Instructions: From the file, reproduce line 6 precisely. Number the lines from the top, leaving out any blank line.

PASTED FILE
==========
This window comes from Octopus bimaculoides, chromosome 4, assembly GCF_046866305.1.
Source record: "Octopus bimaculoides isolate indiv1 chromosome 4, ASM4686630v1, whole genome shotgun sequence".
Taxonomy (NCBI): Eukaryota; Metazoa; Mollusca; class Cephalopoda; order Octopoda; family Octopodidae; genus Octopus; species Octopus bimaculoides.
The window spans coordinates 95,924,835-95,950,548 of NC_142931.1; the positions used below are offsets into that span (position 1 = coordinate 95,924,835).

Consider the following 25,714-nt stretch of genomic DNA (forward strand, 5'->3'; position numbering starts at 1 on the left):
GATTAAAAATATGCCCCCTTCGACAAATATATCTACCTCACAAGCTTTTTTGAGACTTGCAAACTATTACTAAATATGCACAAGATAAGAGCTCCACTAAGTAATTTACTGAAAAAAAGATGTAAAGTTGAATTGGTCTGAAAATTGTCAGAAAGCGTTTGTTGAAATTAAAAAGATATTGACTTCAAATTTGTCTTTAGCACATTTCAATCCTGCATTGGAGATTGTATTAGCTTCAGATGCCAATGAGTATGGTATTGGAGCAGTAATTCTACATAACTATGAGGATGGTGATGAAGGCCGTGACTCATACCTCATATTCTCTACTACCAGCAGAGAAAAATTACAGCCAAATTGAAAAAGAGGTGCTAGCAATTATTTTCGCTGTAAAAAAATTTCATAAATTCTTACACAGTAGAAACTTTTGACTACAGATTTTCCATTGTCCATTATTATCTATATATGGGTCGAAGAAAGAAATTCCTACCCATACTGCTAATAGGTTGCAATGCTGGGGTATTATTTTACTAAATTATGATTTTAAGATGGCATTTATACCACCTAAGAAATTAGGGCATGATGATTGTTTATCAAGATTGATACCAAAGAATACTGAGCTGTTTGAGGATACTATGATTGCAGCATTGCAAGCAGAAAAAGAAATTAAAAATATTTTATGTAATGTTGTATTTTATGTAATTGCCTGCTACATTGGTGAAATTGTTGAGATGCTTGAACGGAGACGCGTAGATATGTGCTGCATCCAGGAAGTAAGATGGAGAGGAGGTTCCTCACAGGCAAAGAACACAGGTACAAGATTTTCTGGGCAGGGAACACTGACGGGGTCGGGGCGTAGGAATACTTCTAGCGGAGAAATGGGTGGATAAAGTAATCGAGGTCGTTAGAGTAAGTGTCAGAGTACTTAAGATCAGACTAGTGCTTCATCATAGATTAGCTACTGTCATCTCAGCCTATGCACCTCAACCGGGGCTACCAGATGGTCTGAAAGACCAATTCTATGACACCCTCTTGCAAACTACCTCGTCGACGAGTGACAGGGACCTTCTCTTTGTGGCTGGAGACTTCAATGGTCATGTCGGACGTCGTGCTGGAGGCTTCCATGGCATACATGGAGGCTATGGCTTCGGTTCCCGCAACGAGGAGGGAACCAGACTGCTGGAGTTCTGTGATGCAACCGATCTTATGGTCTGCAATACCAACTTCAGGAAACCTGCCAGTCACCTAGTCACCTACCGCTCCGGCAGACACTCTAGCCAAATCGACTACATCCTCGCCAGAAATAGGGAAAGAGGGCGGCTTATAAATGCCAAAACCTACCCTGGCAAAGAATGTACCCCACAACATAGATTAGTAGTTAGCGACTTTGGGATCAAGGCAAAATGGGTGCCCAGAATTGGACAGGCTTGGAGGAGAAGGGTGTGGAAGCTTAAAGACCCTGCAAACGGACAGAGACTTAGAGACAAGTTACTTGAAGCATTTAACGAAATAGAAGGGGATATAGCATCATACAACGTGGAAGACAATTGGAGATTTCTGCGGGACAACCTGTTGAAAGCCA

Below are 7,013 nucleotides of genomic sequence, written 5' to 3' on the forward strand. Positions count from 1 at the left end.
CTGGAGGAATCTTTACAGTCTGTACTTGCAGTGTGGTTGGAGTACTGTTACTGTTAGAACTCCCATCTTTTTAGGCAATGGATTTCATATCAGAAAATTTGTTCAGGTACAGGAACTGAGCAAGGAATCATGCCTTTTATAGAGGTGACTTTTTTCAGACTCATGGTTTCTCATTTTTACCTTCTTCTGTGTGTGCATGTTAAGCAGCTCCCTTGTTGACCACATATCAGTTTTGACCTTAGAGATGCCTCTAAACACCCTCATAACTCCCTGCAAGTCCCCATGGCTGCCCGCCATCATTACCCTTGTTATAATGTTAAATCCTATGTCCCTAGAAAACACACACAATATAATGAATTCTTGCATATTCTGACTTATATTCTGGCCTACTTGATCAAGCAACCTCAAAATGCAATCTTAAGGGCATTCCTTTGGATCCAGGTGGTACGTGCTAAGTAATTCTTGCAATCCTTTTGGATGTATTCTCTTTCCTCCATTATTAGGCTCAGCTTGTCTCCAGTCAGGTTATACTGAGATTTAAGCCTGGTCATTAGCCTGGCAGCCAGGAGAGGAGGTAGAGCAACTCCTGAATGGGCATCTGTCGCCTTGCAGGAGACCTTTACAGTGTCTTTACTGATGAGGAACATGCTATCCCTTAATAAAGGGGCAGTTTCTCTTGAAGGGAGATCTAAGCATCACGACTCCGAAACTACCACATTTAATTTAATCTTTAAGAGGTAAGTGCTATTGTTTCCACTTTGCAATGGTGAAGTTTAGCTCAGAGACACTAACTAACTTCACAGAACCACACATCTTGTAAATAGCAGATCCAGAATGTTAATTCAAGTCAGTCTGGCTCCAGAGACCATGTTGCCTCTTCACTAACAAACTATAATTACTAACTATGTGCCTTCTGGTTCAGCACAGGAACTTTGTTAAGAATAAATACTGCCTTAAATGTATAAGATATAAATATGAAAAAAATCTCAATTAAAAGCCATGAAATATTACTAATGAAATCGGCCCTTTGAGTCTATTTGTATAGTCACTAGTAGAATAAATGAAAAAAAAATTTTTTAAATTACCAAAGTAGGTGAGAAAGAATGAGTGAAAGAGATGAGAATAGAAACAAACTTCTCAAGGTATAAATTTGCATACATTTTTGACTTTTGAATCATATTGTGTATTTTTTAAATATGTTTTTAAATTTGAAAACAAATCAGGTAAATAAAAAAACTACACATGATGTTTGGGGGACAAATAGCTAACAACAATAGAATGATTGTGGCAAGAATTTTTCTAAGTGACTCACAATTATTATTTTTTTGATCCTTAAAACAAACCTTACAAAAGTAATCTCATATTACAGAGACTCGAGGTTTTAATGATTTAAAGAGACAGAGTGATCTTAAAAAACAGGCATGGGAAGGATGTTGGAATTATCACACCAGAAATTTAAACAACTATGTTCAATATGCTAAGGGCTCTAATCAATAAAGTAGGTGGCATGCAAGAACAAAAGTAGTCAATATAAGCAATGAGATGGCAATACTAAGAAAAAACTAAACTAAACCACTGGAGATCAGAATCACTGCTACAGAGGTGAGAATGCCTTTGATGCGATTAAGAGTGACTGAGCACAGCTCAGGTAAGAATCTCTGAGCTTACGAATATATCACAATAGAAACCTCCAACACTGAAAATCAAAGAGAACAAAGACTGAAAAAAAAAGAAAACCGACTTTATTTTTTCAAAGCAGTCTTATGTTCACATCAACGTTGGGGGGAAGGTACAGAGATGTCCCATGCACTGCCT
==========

GATTAAAAATATGCCCCCTTCGACAAATATATCTACCTCACAAGCTTTTTTGAGACTTGCAAACTATTACTAAATATGCACAAGATAAGAGCTCCACTAAGTAATTTACTGAAAAAAAGATGTAAAGTTGAATTGGTCTGAAAATTGTCAGAAAGCGTTTGTTGAAATTAAAAAGATATTGACTTCAAATTTGTCTTTAGCACATTTCAATCCTGCATTGGAGATTGTATTAGCTTCAGATGCCAATGAGTATGGTATTGGAGCAGTAATTCTACATAACTATGAGGATGGTGATGAAGGCCGTGACTCATACCTCATATTCTCTACTACCAGCAGAGAAAAATTACAGCCAAATTGAAAAAGAGGTGCTAGCAATTATTTTCGCTGTAAAAAAATTTCATAAATTCTTACACAGTAGAAACTTTTGACTACAGATTTTCCATTGTCCATTATTATCTATATATGGGTCGAAGAAAGAAATTCCTACCCATACTGCTAATAGGTTGCAATGCTGGGGTATTATTTTACTAAATTATGATTTTAAGATGGCATTTATACCACCTAAGAAATTAGGGCATGATGATTGTTTATCAAGATTGATACCAAAGAATACTGAGCTGTTTGAGGATACTATGATTGCAGCATTGCAAGCAGAAAAAGAAATTAAAAATATTTTATGTAATGTTGTATTTTATGTAATTGCCTGCTACATTGGTGAAATTGTTGAGATGCTTGAACGGAGACGCGTAGATATGTGCTGCATCCAGGAAGTAAGATGGAGAGGAGGTTCCTCACAGGCAAAGAACACAGGTACAAGATTTTCTGGGCAGGGAACACTGACGGGGTCGGGGCGTAGGAATACTTCTAGCGGAGAAATGGGTGGATAAAGTAATCGAGGTCGTTAGAGTAAGTGTCAGAGTACTTAAGATCAGACTAGTGCTTCATCATAGATTAGCTACTGTCATCTCAGCCTATGCACCTCAACCGGGGCTACCAGATGGTCTGAAAGACCAATTCTATGACACCCTCTTGCAAACTACCTCGTCGACGAGTGACAGGGACCTTCTCTTTGTGGCTGGAGACTTCAATGGTCATGTCGGACGTCGTGCTGGAGGCTTCCATGGCATACATGGAGGCTATGGCTTCGGTTCCCGCAACGAGGAGGGAACCAGACTGCTGGAGTTCTGTGATGCAACCGATCTTATGGTCTGCAATACCAACTTCAGGAAACCTGCCAGTCACCTAGTCACCTACCGCTCCGGCAGACACTCTAGCCAAATCGACTACATCCTCGCCAGAAATAGGGAAAGAGGGCGGCTTATAAATGCCAAAACCTACCCTGGCAAAGAATGTACCCCACAACATAGATTAGTAGTTAGCGACTTTGGGATCAAGGCAAAATGGGTGCCCAGAATTGGACAGGCTTGGAGGAGAAGGGTGTGGAAGCTTAAAGACCCTGCAAACGGACAGAGACTTAGAGACAAGTTACTTGAAGCATTTAACGAAATAGAAGGGGATATAGCATCATACAACGTGGAAGACAATTGGAGATTTCTGCGGGACAACCTGTTGAAAGCCA